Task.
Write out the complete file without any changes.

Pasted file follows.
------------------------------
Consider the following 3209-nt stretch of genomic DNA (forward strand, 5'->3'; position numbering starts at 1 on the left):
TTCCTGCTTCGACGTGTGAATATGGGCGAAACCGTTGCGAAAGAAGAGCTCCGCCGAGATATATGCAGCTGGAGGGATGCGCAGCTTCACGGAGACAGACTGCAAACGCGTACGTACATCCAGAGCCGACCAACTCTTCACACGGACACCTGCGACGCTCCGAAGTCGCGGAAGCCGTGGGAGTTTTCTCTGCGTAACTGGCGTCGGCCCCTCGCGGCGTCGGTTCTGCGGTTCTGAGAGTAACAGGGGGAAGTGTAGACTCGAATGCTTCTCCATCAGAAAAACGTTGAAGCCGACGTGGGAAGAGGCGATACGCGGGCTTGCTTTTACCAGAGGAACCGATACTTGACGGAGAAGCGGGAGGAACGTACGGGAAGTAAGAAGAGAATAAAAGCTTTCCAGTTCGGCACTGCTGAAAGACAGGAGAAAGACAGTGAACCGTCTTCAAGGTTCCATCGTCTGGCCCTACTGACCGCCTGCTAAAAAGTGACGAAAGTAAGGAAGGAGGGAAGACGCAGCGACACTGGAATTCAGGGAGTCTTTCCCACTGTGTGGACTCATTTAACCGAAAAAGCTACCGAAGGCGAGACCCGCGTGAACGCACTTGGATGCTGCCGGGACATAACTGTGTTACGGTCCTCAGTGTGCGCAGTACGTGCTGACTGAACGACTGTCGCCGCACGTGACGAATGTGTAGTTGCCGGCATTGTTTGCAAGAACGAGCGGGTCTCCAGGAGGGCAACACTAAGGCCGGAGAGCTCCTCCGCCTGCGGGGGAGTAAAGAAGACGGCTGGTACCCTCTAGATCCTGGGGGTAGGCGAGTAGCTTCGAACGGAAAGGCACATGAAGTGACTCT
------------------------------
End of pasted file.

Consider the following 3209-nt stretch of genomic DNA (forward strand, 5'->3'; position numbering starts at 1 on the left):
TTCCTGCTTCGACGTGTGAATATGGGCGAAACCGTTGCGAAAGAAGAGCTCCGCCGAGATATATGCAGCTGGAGGGATGCGCAGCTTCACGGAGACAGACTGCAAACGCGTACGTACATCCAGAGCCGACCAACTCTTCACACGGACACCTGCGACGCTCCGAAGTCGCGGAAGCCGTGGGAGTTTTCTCTGCGTAACTGGCGTCGGCCCCTCGCGGCGTCGGTTCTGCGGTTCTGAGAGTAACAGGGGGAAGTGTAGACTCGAATGCTTCTCCATCAGAAAAACGTTGAAGCCGACGTGGGAAGAGGCGATACGCGGGCTTGCTTTTACCAGAGGAACCGATACTTGACGGAGAAGCGGGAGGAACGTACGGGAAGTAAGAAGAGAATAAAAGCTTTCCAGTTCGGCACTGCTGAAAGACAGGAGAAAGACAGTGAACCGTCTTCAAGGTTCCATCGTCTGGCCCTACTGACCGCCTGCTAAAAAGTGACGAAAGTAAGGAAGGAGGGAAGACGCAGCGACACTGGAATTCAGGGAGTCTTTCCCACTGTGTGGACTCATTTAACCGAAAAAGCTACCGAAGGCGAGACCCGCGTGAACGCACTTGGATGCTGCCGGGACATAACTGTGTTACGGTCCTCAGTGTGCGCAGTACGTGCTGACTGAACGACTGTCGCCGCACGTGACGAATGTGTAGTTGCCGGCATTGTTTGCAAGAACGAGCGGGTCTCCAGGAGGGCAACACTAAGGCCGGAGAGCTCCTCCGCCTGCGGGGGAGTAAAGAAGACGGCTGGTACCCTCTAGATCCTGGGGGTAGGCGAGTAGCTTCGAACGGAAAGGCACATGAAGTGACTCT